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dc.contributor.authorIsham, A.
dc.contributor.authorMair, Simon
dc.contributor.authorJackson, T.
dc.date.accessioned2021-02-15T10:37:11Z
dc.date.accessioned2021-02-17T12:11:59Z
dc.date.available2021-02-15T10:37:11Z
dc.date.available2021-02-17T12:11:59Z
dc.date.issued2021-06
dc.identifier.citationIsham A, Mair S and Jackson T (2021) Worker wellbeing and productivity in advanced economies: Re-examining the link. Ecological Economics. 184: 106989.en_US
dc.identifier.urihttp://hdl.handle.net/10454/18348
dc.descriptionYesen_US
dc.description.abstractLabour productivity is a key concept for understanding the way modern economies use resources and features prominently in ecological economics. Ecological economists have questioned the desirability of labour productivity growth on both environmental and social grounds. In this paper we aim to contribute to ongoing debates by focusing on the link between labour productivity and worker wellbeing. First, we review the evidence for the happy-productive worker thesis, which suggests labour productivity could be improved by increasing worker wellbeing. Second, we review the evidence on ways that productivity growth may undermine worker wellbeing. We find there is experimental evidence demonstrating a causal effect of worker wellbeing on productivity, but that the relationship can also sometimes involve resource-intensive mediators. Taken together with the evidence of a negative impact on worker wellbeing from productivity growth, we conclude that a relentless pursuit of productivity growth is potentially counterproductive, not only in terms of worker wellbeing, but even in terms of long-term productivity.en_US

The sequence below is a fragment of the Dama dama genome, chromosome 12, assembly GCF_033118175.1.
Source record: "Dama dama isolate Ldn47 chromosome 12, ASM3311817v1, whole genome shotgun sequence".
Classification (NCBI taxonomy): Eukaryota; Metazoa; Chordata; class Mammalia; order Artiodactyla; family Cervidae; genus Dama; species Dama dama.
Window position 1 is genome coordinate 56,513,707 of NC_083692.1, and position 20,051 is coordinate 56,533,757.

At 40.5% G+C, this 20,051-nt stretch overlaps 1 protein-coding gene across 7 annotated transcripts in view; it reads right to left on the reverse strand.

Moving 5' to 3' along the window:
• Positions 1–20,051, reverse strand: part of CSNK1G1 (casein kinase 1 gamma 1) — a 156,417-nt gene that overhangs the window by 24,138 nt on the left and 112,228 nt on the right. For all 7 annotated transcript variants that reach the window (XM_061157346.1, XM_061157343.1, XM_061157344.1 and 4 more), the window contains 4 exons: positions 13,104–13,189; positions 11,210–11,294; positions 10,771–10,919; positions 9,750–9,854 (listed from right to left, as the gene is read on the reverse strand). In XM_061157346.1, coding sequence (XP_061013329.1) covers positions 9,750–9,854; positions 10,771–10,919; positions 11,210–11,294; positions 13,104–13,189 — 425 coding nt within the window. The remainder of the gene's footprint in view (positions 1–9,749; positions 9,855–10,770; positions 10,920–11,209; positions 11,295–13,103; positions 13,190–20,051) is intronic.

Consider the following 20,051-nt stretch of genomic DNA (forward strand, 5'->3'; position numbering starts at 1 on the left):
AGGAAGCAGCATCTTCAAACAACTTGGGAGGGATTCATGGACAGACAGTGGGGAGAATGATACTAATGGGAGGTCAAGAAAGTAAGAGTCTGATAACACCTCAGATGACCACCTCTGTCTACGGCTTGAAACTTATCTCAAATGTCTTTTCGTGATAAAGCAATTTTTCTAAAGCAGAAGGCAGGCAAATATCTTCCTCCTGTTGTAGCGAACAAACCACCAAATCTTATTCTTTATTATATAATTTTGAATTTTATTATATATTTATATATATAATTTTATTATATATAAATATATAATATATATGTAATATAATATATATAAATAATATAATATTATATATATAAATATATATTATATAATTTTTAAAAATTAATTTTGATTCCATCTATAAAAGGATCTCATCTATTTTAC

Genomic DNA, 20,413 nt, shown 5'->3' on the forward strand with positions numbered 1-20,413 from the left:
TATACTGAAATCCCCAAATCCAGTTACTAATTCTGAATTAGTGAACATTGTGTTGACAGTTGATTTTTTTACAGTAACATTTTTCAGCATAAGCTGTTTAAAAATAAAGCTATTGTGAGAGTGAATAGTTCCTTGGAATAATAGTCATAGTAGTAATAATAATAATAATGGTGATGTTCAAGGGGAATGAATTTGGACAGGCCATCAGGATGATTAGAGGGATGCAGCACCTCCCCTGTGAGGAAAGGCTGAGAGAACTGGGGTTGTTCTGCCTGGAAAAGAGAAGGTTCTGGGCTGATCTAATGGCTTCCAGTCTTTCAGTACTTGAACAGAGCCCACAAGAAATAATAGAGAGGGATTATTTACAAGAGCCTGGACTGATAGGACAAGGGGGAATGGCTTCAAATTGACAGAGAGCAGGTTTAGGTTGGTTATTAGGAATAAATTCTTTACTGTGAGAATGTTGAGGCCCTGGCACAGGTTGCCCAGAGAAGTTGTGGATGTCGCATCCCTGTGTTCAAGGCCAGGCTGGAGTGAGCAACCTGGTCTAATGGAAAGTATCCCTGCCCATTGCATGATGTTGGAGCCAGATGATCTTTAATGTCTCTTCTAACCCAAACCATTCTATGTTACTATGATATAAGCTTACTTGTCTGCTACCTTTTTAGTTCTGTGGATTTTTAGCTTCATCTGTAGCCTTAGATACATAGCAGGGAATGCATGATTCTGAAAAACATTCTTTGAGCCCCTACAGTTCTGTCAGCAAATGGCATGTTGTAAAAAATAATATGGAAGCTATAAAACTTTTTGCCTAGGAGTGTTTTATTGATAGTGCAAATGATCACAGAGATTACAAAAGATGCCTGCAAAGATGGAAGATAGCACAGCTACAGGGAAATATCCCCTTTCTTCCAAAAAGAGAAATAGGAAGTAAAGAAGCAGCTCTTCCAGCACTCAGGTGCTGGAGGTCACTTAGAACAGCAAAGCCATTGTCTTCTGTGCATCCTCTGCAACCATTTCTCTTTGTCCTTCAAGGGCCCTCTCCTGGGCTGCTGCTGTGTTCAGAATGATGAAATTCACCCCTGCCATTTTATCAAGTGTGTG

dc.description.sponsorshipUK Economic and Social Research Council (ESRC) in particular through grant no: ES/M010163/1 which supports the Centre for the Under-standing of Sustainable Prosperity and ES/S015124/1 which supported the project “Powering Productivity”.
dc.language.isoenen_US
dc.relation.isreferencedbyhttps://doi.org/10.1016/j.ecolecon.2021.106989
dc.rights© 2021 The Author(s). Published by Elsevier B.V. This is an open access article under the CC BY license (http://creativecommons.org/licenses/by/4.0/).
dc.subjectHealthen_US
dc.subjectWellbeingen_US
dc.subjectProductivityen_US
dc.subjectProductivity growthen_US
dc.subjectWorkplace factorsen_US
dc.titleWorker wellbeing and productivity in advanced economies: Re-examining the linken_US
dc.status.refereedYesen_US
dc.date.Accepted2021-02-03
dc.date.application2021-02-24
dc.typeArticleen_US
dc.type.versionPublished versionen_US
dc.date.updated2021-02-15T10:37:14Z
refterms.dateFOA2021-02-17T12:14:37Z
dc.openaccess.statusGolden_US


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